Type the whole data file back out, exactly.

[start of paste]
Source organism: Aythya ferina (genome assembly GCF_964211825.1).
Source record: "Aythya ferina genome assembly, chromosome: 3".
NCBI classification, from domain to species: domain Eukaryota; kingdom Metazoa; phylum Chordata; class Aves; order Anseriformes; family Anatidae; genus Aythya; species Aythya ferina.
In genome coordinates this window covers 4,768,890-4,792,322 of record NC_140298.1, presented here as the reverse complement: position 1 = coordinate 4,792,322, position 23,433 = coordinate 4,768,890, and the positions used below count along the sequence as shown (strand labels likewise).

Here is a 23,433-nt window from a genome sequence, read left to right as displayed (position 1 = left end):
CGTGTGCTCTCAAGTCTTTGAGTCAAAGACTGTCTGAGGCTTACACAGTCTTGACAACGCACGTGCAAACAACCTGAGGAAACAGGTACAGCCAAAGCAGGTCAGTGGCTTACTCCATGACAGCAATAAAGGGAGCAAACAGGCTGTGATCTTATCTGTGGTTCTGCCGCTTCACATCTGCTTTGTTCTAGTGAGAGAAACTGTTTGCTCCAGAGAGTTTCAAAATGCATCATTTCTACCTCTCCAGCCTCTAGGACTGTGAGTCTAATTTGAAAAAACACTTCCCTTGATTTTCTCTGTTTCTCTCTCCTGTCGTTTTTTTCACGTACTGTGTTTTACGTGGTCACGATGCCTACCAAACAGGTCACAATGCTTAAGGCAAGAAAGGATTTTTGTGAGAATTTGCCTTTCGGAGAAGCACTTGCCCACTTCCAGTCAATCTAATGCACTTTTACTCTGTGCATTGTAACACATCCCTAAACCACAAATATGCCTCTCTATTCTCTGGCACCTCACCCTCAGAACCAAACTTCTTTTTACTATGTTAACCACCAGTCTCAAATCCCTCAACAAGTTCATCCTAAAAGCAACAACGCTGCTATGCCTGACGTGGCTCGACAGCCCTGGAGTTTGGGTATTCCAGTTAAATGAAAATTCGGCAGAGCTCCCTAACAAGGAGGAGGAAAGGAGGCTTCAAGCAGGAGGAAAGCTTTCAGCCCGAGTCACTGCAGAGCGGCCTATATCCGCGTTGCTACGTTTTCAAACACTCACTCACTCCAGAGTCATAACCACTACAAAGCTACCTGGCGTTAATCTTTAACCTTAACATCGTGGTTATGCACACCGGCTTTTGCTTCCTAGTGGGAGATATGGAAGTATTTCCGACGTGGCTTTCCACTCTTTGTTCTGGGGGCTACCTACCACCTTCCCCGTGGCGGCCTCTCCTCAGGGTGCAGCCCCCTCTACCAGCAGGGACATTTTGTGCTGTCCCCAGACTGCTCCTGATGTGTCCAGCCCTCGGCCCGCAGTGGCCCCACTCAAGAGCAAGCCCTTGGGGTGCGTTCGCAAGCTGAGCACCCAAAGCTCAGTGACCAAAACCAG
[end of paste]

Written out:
Source organism: Aythya ferina (genome assembly GCF_964211825.1).
Source record: "Aythya ferina genome assembly, chromosome: 3".
NCBI classification, from domain to species: domain Eukaryota; kingdom Metazoa; phylum Chordata; class Aves; order Anseriformes; family Anatidae; genus Aythya; species Aythya ferina.
In genome coordinates this window covers 4,768,890-4,792,322 of record NC_140298.1, presented here as the reverse complement: position 1 = coordinate 4,792,322, position 23,433 = coordinate 4,768,890, and the positions used below count along the sequence as shown (strand labels likewise).

Here is a 23,433-nt window from a genome sequence, read left to right as displayed (position 1 = left end):
CGTGTGCTCTCAAGTCTTTGAGTCAAAGACTGTCTGAGGCTTACACAGTCTTGACAACGCACGTGCAAACAACCTGAGGAAACAGGTACAGCCAAAGCAGGTCAGTGGCTTACTCCATGACAGCAATAAAGGGAGCAAACAGGCTGTGATCTTATCTGTGGTTCTGCCGCTTCACATCTGCTTTGTTCTAGTGAGAGAAACTGTTTGCTCCAGAGAGTTTCAAAATGCATCATTTCTACCTCTCCAGCCTCTAGGACTGTGAGTCTAATTTGAAAAAACACTTCCCTTGATTTTCTCTGTTTCTCTCTCCTGTCGTTTTTTTCACGTACTGTGTTTTACGTGGTCACGATGCCTACCAAACAGGTCACAATGCTTAAGGCAAGAAAGGATTTTTGTGAGAATTTGCCTTTCGGAGAAGCACTTGCCCACTTCCAGTCAATCTAATGCACTTTTACTCTGTGCATTGTAACACATCCCTAAACCACAAATATGCCTCTCTATTCTCTGGCACCTCACCCTCAGAACCAAACTTCTTTTTACTATGTTAACCACCAGTCTCAAATCCCTCAACAAGTTCATCCTAAAAGCAACAACGCTGCTATGCCTGACGTGGCTCGACAGCCCTGGAGTTTGGGTATTCCAGTTAAATGAAAATTCGGCAGAGCTCCCTAACAAGGAGGAGGAAAGGAGGCTTCAAGCAGGAGGAAAGCTTTCAGCCCGAGTCACTGCAGAGCGGCCTATATCCGCGTTGCTACGTTTTCAAACACTCACTCACTCCAGAGTCATAACCACTACAAAGCTACCTGGCGTTAATCTTTAACCTTAACATCGTGGTTATGCACACCGGCTTTTGCTTCCTAGTGGGAGATATGGAAGTATTTCCGACGTGGCTTTCCACTCTTTGTTCTGGGGGCTACCTACCACCTTCCCCGTGGCGGCCTCTCCTCAGGGTGCAGCCCCCTCTACCAGCAGGGACATTTTGTGCTGTCCCCAGACTGCTCCTGATGTGTCCAGCCCTCGGCCCGCAGTGGCCCCACTCAAGAGCAAGCCCTTGGGGTGCGTTCGCAAGCTGAGCACCCAAAGCTCAGTGACCAAAACCAG